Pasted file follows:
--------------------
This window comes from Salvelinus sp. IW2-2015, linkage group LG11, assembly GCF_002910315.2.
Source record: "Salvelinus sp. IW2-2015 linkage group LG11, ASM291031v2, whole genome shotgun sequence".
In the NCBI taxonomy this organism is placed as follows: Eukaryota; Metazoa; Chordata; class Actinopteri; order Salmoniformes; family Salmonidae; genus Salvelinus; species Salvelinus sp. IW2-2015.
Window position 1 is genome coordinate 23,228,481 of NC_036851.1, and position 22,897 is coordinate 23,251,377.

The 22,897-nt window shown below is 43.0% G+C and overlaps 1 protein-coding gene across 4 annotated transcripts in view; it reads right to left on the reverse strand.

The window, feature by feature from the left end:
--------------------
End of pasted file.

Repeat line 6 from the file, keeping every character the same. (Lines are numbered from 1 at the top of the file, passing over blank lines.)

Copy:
The window, feature by feature from the left end: